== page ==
How to light a wood stove

Every solution is the sum of time, money, and skills (economists read: labor, capital and entrepreneurial skills). For instance one can compensate a lack of skills with time. For instance, a skilled person does the job faster than an unskilled person. I learned this the hard way when I spent 30+ hours doing a joint 1040 tax return with several schedules for investment income/gains the first time I did my taxes. Hiring an accountant would probably have been faster. In that way I would have compensated for my lack skill with money. I still would have had to earn the money to pay the accountant but with my wage income at the time, it would not have taken 30 hours. Still, I learned a great deal about the tax code and since then I’ve been better prepared to play the tax code. Remember, it is your duty as a PRODUCTIVE individual to do what you can to MINIMIZE your taxes! For instance, I take tax saving investment losses to offset capital gains. Had I handed my taxes over to the accountant I would not have been aware of this and thus I probably saved more in the long run by learning how to do my own taxes. Besides, since then doing my taxes have taken less and less time.

But I digress …

The extent to which we as consumers have been accustomed to substituting money for even basic skills is incredible. Consider lighting a fire in a wood stove. One of our past rental units had a nice wood stove. Lighting a fire has been basic knowledge for about 50000 years, but at some point this knowledge was apparently lost. Instead of crumbling up 10 sheets of newspaper and spreading some wood kindle on top of that followed by larger pieces of wood with lots of space around them, it is possible, and I’m not making this up, to buy a — that’s a, 1, one — log wrapped in a bag at walmart. This idea is to throw the entire bag in and light the bag. Fairly convenient.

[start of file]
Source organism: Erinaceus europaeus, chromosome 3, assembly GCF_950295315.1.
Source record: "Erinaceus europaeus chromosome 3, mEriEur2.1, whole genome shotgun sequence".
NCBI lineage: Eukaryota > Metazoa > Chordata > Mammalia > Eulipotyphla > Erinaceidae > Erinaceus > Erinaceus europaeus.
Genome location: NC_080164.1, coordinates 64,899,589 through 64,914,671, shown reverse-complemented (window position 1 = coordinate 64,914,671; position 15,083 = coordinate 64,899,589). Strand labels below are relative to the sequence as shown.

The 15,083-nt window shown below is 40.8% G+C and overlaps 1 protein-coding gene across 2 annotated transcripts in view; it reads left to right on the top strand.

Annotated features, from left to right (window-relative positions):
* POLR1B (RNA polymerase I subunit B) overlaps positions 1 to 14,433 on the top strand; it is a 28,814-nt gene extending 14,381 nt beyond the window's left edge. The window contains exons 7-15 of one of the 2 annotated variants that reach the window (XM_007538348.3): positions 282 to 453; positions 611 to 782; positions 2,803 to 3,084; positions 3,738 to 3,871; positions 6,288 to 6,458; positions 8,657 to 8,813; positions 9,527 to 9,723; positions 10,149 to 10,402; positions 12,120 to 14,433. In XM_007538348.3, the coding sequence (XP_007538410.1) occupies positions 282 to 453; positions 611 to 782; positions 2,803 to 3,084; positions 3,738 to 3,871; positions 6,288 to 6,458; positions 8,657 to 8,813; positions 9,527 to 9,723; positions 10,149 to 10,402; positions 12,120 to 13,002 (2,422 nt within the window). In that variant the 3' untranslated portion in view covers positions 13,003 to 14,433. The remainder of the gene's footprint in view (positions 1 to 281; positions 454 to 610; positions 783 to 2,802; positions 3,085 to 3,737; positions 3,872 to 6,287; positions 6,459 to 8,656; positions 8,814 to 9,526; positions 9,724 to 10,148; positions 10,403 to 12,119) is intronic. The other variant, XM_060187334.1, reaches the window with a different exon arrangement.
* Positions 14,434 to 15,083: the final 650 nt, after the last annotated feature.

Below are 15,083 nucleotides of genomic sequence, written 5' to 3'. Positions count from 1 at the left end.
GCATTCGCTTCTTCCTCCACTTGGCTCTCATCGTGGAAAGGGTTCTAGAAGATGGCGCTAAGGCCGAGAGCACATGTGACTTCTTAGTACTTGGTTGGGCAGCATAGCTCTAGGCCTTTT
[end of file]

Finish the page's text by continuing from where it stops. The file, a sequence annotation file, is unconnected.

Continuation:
Also it costs $2 per log. That’s almost as crazy as bottled water! Assuming we’re using two logs a day for 3 months, that’s $180 a year or $180/0.04=$4500 in savings to support it. Natural gas is clearly cheaper. However, building your own fire is even cheaper, especially, when people are given away fire wood for free on craigslist.

If spending a few tries learning how to get a fire going saves $4500, it is probably worth it, no? If nothing else knowing that you have that skill should you ever depend on it probably lends some satisfaction. In addition, not spending that money did not really decrease your standard of living, right? In fact, there are many instances where a little thinking can substitute for a little spending with no detrimental effects to your standard of living. Stay tuned!

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Originally posted 2007-12-07 08:36:00.